Should I Ask My Vet?
Whenever you intend to feed human food to your dog, it’s a wise move to ask the vet first. This is the best way to make sure that your dog doesn’t have any special health conditions that might prevent it from being able to digest or enjoy certain kinds of unconventional items, like spinach. When in doubt, ask a veterinarian.
Is There a List of Veggies and Fruits Dogs Can Eat?
The good news is that the “yes” list is much longer, and begins with the “four B’s,” Brussels sprouts, bananas, blueberries, broccoli. Other safe-to-eat fruits and veggies for doggo include celery, carrots, cantaloupe, cucumbers, cranberries, green beans, mango, peaches, oranges, pears, pineapples, peas, raspberries, strawberries, watermelon and, of course, spinach.
While most human foods and snacks are not good for dogs, it is generally okay to give a dog unseasoned, cooked white rice, unseasoned, cooked eggs, and very lean meats. Contrary to what most dog owners believe, animal fat, cooked or uncooked, is very bad for a dog’s stomach, even though the animals might devour it and love its taste. So if you do give your dog lean mean, make sure all fat has been removed first. Never add spices or flavorings to human food that you prepare for your dog.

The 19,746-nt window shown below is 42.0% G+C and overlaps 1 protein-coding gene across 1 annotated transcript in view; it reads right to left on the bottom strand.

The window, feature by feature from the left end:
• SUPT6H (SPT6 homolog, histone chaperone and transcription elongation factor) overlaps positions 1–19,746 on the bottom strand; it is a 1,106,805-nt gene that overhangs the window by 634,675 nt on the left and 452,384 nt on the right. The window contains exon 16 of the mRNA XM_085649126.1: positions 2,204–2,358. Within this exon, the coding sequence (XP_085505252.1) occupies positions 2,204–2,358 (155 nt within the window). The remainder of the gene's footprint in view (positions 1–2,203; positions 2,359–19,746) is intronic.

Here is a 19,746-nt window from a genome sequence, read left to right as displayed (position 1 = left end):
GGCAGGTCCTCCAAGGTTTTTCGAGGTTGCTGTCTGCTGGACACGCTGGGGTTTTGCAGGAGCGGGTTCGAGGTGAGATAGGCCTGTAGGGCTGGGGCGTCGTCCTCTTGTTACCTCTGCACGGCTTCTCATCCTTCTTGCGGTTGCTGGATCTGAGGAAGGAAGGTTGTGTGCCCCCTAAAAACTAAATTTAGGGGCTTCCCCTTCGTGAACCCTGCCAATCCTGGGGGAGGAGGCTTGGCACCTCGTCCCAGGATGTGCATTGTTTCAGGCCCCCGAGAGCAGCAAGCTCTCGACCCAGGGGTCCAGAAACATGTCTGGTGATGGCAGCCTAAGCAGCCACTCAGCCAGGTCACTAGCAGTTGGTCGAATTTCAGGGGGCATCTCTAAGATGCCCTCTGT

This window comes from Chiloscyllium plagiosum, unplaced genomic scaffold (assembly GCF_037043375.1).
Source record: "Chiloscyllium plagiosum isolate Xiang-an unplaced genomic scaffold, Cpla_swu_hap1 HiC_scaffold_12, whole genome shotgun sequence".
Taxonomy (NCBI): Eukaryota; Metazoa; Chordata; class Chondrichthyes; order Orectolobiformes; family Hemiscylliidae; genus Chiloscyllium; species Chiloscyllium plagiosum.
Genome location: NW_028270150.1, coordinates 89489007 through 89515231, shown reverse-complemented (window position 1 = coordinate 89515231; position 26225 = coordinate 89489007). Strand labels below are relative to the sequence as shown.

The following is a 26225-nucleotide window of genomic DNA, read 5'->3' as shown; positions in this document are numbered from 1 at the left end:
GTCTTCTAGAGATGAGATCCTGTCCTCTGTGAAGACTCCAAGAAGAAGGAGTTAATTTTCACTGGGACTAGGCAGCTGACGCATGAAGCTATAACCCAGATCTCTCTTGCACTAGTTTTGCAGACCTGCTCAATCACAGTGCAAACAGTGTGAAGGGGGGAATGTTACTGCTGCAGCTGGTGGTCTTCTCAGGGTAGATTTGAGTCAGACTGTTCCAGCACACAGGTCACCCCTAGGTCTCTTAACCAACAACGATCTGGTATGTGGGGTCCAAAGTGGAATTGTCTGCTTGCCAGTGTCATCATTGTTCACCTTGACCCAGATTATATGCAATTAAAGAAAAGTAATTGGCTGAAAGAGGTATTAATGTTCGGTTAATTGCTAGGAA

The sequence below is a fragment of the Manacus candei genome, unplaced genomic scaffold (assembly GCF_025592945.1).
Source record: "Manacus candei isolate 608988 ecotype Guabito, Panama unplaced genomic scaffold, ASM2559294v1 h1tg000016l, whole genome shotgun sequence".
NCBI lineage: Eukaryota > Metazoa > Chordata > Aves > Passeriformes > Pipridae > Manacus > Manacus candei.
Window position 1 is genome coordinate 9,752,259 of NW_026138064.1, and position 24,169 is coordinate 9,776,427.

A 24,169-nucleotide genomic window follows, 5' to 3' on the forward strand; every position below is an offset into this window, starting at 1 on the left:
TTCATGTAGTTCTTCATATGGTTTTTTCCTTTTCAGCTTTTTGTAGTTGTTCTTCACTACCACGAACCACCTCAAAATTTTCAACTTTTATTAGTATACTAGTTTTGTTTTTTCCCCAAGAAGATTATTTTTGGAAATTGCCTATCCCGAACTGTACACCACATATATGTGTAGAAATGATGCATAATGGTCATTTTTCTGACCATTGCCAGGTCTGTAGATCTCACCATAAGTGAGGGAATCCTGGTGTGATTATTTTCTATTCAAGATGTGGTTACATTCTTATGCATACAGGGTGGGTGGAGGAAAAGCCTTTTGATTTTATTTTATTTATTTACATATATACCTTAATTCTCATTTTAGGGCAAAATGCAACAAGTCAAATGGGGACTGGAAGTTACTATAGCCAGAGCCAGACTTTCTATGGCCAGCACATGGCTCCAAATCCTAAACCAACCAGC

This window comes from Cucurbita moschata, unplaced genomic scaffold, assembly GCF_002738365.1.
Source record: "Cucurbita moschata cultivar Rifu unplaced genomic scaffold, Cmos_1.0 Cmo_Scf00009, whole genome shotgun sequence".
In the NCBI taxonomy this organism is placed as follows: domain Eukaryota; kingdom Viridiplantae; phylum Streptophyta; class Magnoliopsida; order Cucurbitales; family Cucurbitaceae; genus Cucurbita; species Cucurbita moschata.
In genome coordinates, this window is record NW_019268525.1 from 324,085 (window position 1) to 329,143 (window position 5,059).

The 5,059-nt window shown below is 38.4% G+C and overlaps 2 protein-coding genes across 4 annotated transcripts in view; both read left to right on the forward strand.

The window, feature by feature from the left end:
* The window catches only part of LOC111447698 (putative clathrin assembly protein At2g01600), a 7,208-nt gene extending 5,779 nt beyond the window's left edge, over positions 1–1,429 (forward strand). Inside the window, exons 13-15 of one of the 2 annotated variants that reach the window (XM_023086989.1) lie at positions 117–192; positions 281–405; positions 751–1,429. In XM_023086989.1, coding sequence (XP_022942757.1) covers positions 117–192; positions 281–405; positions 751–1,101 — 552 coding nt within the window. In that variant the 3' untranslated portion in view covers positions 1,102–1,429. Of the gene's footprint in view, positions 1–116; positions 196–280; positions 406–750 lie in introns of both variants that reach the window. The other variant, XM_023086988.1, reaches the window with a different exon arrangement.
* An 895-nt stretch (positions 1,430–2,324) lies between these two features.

Dogs do not like or tolerate spices and flavorings that are pleasing to human taste buds.
Can I Make a Spinach Treat For My Dog?
Your dog will love, love, love you if you make some baked spinach bars. They contain four ingredients, all of which are safe for canines, and are simple to whip up in about 30 minutes.
You’ll need two cups of oats and one-half cup of butter, along with a one-quarter cup of honey and one-half cup of pureed organic spinach.
Set your oven to preheat on 325 degrees.
Use a saucepan to mix and heat the butter and spinach until it’s completely combined.
Take the pan off the heat and put the oats and honey into the spinach-butter mix.
Thoroughly stir all four items together until they are as mixed as possible.
Press the mixture onto a greased baking sheet.
Be sure to press the dough down firmly onto the sheet before heating. This will help the treats hold together after baking.
Bake 25 minutes or at least until the mixture is light brown on the top. Remove from oven and put the baking sheet somewhere to cool for at least one hour.
After that, slice the cooked concoction up into bit-sized squares and serve one to your dog. Store the rest in an air-tight plastic bag in the refrigerator. They’ll keep for about two weeks. Try not to give your dog more than two of these treats per day. One per day is even better than two.
In General, What Foods/Liquids Are Toxic For Dogs?